The Steering Group was created with the goal of designing and promoting innovative, streamlined, and transparent data governance approaches that facilitate faster and more predictable access to and use of data. The group is cross-sector, including representatives from the health research and administrative research communities as well as members of the public. By bringing together cross-sectoral expertise, the group aims to facilitate collaborative learning and alignment between processes for accessing administrative data, health and care service data and research study data, utilising previous work where possible.
One aspect of building trustworthy data access governance models and a guiding principle of the Alliance is transparency. Transparency not only helps to build trustworthiness but also helps in promoting consistency across data custodians, highlighting the need for organisations to streamline the information they present about their processes. Members of the Alliance are committed to making the terms of access clear, such as expected timescales and costs, and being transparent about the type and quality of data available. In January 2022 the Alliance published the first ever recommended standards for data use registers. The standards outline five recommendations to support data custodians and controllers responsible for the safe storage, processing and sharing of data, to become more transparent about how, why and by whom health data is being used for research.
Public Advisory Board (PAB)
Building and maintaining public trust through transparent data access procedures is a priority for HDR UK’s public involvement and engagement work. HDR UK’s Public Advisory Board (PAB) produced a Report in 2021 with recommendations on public involvement in data access processes following a survey of 45 Alliance members’ webpages. This report highlighted missed opportunities to inform and involve the public about policies in relation to health data use, along with a lack of consistency in how data access requests are assessed and made transparent across the Alliance members.
As a follow-up to the 2021 report, in 2022, the PAB investigated how well data access processes and public involvement in those processes were being communicated to the public. In particular, they undertook a search of over 70 Alliance members’ websites to assess the extent to which information was available, accessible and up to date. PAB’s recommendations for members of the Alliance were presented in the January 2023 meeting and can be found here: Clear communications about data access procedures. These recommendations were also shared in the Introducing standards to inform good practice blog written by PAB member Alan Holcroft in March 2023.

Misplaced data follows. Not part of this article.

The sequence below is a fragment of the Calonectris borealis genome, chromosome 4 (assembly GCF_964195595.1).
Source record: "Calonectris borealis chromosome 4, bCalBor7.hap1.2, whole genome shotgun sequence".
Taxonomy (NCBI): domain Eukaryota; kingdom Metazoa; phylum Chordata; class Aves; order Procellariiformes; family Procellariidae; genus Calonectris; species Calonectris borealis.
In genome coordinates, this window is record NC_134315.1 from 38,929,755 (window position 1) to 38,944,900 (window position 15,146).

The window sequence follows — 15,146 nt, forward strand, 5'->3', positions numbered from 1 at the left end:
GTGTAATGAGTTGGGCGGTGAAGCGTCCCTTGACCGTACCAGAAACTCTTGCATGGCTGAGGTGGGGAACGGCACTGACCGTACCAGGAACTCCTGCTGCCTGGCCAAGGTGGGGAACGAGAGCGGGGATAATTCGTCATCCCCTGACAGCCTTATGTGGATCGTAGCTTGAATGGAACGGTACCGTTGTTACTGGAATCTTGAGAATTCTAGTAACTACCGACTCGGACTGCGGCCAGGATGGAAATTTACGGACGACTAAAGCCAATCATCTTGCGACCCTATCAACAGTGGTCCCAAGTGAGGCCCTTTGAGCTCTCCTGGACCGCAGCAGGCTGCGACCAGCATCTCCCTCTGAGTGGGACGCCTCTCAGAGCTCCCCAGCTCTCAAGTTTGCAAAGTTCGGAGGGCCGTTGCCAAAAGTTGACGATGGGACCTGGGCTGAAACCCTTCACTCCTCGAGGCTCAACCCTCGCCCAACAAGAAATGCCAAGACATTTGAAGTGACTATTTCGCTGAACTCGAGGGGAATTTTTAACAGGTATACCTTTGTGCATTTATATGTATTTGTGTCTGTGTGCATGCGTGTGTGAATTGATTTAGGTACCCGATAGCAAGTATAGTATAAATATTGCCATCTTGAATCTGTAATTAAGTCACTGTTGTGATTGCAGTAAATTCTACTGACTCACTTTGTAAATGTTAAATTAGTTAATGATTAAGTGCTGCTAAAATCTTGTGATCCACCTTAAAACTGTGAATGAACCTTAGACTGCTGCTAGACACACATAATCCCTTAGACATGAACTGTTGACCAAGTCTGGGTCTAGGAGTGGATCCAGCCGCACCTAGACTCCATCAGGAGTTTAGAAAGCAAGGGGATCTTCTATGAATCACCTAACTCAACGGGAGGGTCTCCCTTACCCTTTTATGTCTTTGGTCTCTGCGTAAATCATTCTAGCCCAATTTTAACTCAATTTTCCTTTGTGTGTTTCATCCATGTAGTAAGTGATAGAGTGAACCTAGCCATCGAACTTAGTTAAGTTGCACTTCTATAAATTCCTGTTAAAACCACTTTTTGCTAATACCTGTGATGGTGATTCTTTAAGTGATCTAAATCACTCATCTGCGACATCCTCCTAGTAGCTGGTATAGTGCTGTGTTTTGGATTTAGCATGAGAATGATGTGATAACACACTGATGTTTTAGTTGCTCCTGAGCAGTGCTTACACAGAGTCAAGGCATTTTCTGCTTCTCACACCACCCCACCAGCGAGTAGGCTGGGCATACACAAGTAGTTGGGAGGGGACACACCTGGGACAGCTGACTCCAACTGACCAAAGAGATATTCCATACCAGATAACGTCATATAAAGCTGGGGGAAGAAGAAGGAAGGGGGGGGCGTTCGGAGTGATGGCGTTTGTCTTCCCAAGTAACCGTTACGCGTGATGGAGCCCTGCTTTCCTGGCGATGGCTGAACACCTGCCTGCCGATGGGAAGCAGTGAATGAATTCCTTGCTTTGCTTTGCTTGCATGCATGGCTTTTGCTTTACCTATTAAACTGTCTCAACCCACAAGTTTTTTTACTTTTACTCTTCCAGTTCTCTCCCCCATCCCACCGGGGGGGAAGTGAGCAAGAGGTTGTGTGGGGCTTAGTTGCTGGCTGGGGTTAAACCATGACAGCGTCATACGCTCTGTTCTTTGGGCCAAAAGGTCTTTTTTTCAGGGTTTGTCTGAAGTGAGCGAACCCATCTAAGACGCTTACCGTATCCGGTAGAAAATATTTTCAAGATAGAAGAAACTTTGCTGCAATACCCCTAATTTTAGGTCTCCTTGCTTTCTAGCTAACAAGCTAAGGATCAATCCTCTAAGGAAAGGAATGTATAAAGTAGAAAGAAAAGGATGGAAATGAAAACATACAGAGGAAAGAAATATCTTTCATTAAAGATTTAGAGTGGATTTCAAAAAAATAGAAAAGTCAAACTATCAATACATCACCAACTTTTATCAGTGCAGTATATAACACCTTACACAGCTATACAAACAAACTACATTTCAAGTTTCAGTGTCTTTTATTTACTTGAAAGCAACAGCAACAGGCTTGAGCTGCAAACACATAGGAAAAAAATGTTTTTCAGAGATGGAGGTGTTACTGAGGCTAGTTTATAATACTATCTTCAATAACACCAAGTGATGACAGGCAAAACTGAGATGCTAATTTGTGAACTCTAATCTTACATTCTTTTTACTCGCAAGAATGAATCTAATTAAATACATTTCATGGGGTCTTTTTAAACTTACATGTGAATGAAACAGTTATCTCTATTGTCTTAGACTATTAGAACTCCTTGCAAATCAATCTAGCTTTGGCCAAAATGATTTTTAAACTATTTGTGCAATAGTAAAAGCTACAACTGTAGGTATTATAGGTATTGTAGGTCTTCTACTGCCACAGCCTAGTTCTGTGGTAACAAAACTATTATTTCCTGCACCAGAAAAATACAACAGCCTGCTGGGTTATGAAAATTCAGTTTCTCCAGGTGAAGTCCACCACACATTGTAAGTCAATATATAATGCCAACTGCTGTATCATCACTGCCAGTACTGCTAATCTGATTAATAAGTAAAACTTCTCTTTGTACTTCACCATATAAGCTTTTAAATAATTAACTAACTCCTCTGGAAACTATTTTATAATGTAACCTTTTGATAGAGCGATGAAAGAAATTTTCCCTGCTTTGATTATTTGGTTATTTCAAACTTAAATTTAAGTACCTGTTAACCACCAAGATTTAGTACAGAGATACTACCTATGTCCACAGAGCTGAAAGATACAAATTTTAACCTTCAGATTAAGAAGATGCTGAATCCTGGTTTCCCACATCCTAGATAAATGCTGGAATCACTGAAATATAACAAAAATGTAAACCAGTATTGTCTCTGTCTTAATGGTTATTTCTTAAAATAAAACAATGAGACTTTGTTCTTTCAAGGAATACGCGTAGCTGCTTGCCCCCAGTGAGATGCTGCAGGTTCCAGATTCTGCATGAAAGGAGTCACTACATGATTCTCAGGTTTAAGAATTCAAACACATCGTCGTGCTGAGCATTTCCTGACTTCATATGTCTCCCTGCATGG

Building on this work, HDR UK and the Five Safes Action Force, a sub-working group of the Pan-UK Data Governance Steering Group, conducted a more in-depth review of the accessibility and transparency of the data access application processes of all Alliance members, focusing on the following: (1) whether the custodian published their data access application form and information about each step in the data access process on their webpages; and (2) whether custodians’ websites communicated adherence to the Five Safes in their data access processes.
Summary findings from these two combined pieces of work are set out in Table 1.
Table 1. Overview of findings from review conducted by the Public Advisory Board and the Five Safes Action Force on accessibility and transparency of the data access application processes of Alliance members.
|Around 80% of Alliance members did not have an open data access application form on their website.|
|Over 80% of Alliance members did not have sufficient information available on their website about data access processes and what is required from researchers to gain access to data.|
|Around half of the Alliance members had some information on use of data for research but often it was not readily accessible from the homepage.|
|Many Alliance members did not appear to have up to date information on webpages; some webpages still made reference to expired Control of patient information (COPI) notices for example.|
|Many websites did not include a comprehensive list of datasets that were available for research.|
|Not all websites published past projects that have been approved.|
|Where linkage is possible, Alliance members’ websites are not always clear which data controllers need to provide approval.|
|Most of the websites had not considered the public’s need for information and did not have a section of the website targeted to a public audience. Much of the information provided seemed to be targeted at researchers; websites used academic language and lacked clarity on the involvement of patients and the public in data access processes.|
The standards below have been developed from the recommendations provided by the Public Advisory Board and the Five Safe Action Force. They are designed to guide best practice for transparency and have gone through a process of consultation and feedback from the PAB and the Steering Group.